by Adnan Syed
Note: This four part writeup on Islam and its vague relationship to Pakistan has its genesis in information exchange done in the comments section of the post “Pakistan’s Corrected Approach to deal with Taliban Thugs” during the month of September. I am thankful to YLH, Bonobashi, PMA, BC and many more for giving ideas about this writeup.
From 1947 onwards, most would agree that Pakistan lurched from one crisis to another. A quick summary of Pakistanis history since its birth would probably read as follows.
Partition massacres left a deep scar on Pakistani psyche. Its towering founder who singlehandedly resurrected the Muslim League in a period of 10 years, and combined the diverse and often split Muslim electorate under the Muslim League umbrella, died too soon. India refused to hold referendum in Kashmir on extremely dubious grounds and a small scale war ensued where Pakistan got 1/3rd of the Kashmiri territory while India kept the rest. The first Prime Minister was shot dead within four years of independence, but not before he introduced the controversial “Objectives Resolution” that introduced the first state sanctioned religious theme into the affairs of the state and its future constitution.
1954 riots against religious minority segment, and failing civilian governments were followed by Army takeover of the country. 1956 constitution officially called Pakistan the Islamic Republic and declared that no law repugnant to Quran and Sunnah would be enacted, and existing laws be brought in accordance with Quran and Sunnah. This constitution was abrogated two years later. However subsequent constitutions kept Pakistan as Islamic Republic, with Objectives Resolution remaining in the preamble of the constitutions.
In between, the majority province was getting alienated from its Western wing due to our heavy handed discrimination against them. A bloody war, where West Pakistan allegedly embarked on an ethnic pogrom styled massacres, resulted in Pakistan split into a less than half of its own initial size. A civilian-socialist politician took the reins of the country, and after a spotty six years in power was overthrown by an avowedly religious military dictator. Bhutto tried every game in town to stay in power, pushing country towards more religious mandated state level actions to appease the religious right. The military dictator who went by the term “Mard-e-Momin (The righteous Man)” aroused more religious sentiments to stay in power, resulting in radicalization of the new generation. His forays into Kashmir and Afghanistan, and his Islamization of the Pakistani society affect Pakistan to this day. However he was followed by two young, yet remarkably inefficient civilian leaders, who saw on their watch the conditions in Afghanistan go completely out of hand, all the time when their subordinate Army and Intelligence organizations propped one set of Mujahedeen after another, only to find a group of them that went out of control, turned Afghanistan into a seat of learning for all aspiring Muslim militants, who began to wreak havoc across the world.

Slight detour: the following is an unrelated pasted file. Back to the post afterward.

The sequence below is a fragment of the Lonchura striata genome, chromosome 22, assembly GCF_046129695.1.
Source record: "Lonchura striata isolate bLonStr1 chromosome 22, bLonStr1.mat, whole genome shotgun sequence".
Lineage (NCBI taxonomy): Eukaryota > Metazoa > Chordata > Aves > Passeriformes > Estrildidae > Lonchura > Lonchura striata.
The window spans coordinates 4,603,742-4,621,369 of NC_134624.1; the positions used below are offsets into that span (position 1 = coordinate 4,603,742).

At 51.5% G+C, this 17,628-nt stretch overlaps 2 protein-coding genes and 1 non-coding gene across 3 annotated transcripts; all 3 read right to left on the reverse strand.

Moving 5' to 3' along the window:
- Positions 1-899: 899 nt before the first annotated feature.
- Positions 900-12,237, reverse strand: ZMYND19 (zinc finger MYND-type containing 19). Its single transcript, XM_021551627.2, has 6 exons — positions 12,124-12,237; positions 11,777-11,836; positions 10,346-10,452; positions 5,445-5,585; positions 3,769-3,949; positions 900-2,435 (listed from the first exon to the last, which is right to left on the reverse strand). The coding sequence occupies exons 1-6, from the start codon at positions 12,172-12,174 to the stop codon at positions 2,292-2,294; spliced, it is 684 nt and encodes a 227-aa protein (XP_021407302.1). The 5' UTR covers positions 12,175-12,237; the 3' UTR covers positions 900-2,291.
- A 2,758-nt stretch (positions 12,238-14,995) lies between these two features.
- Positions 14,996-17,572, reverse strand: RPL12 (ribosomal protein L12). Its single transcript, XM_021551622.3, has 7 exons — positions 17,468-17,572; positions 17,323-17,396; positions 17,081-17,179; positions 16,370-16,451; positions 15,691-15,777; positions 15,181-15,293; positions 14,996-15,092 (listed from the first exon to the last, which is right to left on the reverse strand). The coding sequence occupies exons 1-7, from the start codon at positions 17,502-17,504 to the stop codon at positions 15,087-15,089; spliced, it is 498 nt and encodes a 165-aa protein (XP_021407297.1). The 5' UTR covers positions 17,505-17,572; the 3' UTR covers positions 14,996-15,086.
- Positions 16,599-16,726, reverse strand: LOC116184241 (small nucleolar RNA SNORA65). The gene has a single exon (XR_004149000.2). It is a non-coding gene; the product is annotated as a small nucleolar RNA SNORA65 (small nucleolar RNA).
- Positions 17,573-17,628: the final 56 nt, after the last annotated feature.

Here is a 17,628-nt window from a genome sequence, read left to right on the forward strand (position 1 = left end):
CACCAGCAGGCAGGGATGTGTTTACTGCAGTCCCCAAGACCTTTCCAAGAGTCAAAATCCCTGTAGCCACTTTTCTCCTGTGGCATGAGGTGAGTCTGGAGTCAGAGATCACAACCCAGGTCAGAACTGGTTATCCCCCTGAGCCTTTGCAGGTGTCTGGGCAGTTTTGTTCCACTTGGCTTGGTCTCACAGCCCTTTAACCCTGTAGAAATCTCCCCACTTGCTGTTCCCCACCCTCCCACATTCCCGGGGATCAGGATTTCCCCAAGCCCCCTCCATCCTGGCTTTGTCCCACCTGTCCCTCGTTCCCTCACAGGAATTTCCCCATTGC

The West duly followed the militants to their source, and the Mujahedeen now turned on Pakistan, beginning to target seemingly disparate areas in the name of imposing Sharia, and fighting the infidels. The new military man General Musharraf tried to subdue the religious rhetoric. Yet his uneven approach to dealing with the militancy, and his particularly horrific political and judicial manoeuvrings made him deeply unpopular. He was forced out of office and a democratic government is back in power, where (to much surprise to many), a political party chairman holds the office of Presidency. However the house leader aptly remains the Prime Minister.
With that quick summary of Pakistan’s last 62 years, there are a few themes that remained constant throughout Pakistani history:
1) Pakistan as a nation has suffered from a deep identity crisis. It vacillated between right wing Islamism, and more liberally oriented governance. Equally remarkable is that the so called left wing liberal leaders have never shied away from using Islam when the pressure from Islamists got too much, or when the left wing votes just did not cut it to stay in power
The identity confusion has not helped the governance and administration issues in Pakistan. The governance was quite weak to begin with; the civilian governments showed terrible administration skills, and their overthrows by the military backed regimes became admissible by the infamous judiciary’s doctrines of necessity.